Former Dacorum mayor offers to buy iconic Whipsnade chalk lion for peppercorn £1

It claims Whipsnade Zoo bosses have rejected his offer
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Former Dacorum mayor Gbola Adeleke is keen to buy and restore Whipsnade’s famous chalk artwork, the White Lion, according to a report on the BBC website.

It claims Whipsnade Zoo bosses have rejected his offer.

The 147m-long (483ft) lion, which first appeared on the Dunstable Downs landscape in 1933, is believed to be the largest hill figure in England.

The Whipsnade lion from the airThe Whipsnade lion from the air
The Whipsnade lion from the air

The Zoo’s chief operating officer Owen Craft said: "We are very proud of the iconic White Lion which has been overlooking the downs across Bedfordshire since 1933.

"It is extremely important to us and ZSL (Zoological Society of London), the conservation charity behind Whipsnade Zoo, to maintain ownership of the chalk grassland landscape."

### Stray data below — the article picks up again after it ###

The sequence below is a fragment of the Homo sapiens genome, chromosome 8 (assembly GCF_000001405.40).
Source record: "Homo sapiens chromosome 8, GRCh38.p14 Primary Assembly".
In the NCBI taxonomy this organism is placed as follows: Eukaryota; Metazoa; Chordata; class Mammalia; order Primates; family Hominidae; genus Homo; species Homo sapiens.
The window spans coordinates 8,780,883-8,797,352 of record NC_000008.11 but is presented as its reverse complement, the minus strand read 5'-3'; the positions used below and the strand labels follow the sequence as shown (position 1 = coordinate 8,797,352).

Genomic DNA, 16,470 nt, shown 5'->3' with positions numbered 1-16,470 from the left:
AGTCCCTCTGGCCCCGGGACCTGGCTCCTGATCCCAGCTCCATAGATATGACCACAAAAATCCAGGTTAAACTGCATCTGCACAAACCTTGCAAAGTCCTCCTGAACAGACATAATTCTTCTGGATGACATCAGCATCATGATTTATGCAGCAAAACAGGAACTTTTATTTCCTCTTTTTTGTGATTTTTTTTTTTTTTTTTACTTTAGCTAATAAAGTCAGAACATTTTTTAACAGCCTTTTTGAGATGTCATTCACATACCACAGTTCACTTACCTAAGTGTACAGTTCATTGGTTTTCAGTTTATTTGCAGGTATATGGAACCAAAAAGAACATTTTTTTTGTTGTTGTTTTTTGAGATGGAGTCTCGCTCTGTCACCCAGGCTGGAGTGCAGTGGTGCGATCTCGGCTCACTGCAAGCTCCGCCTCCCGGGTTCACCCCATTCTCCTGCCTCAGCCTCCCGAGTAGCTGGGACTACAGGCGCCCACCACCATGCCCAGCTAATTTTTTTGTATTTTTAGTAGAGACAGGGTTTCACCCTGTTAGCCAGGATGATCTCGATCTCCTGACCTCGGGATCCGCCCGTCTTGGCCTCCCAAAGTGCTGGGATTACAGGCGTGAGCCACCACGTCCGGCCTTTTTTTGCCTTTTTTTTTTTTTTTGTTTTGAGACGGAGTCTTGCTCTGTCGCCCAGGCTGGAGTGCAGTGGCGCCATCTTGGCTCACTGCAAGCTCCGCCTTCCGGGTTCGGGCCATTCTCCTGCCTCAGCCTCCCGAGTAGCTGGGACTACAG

The BBC claims Mr Adeleke has made five attempts to buy the lion – the first in 2019 – and has been rejected every time.

He said it was a family tradition to take his daughters to visit the lion at Christmas and he was concerned it was not being cared for properly.

But a team of volunteers joins the Zoo's horticulture department every Thursday to clear the landmark of weeds.

Mr Adekele said he valued any volunteering work going on “but I have not seen any evidence of it . . . at the moment the lion has almost disappeared."

He added: “I'm not a rich man, but I've got the will and the determination to bring it back to its former glory.”

The White Lion is a designated Site of Special Scientific Interest (SSSI) and is a habitat for different species of orchids and butterflies.

Mr Craft said: "Whipsnade Zoo takes great care of the area, with a specific management plan in place which is approved by Natural England.

"Due to the importance of the area we only use environmentally-friendly products and do much of the weeding by hand to ensure we are not causing any damage to the native plants and animals that live near the White Lion."

The 90-year-old chalk landmark was spruced up with 800 tonnes of fresh chalk in 2018 but according to Mr Adeleke it has been sitting in a pathetic state for nearly five years.

"I just hope the managers at Whipsnade Zoo will rethink their strategy," he said.

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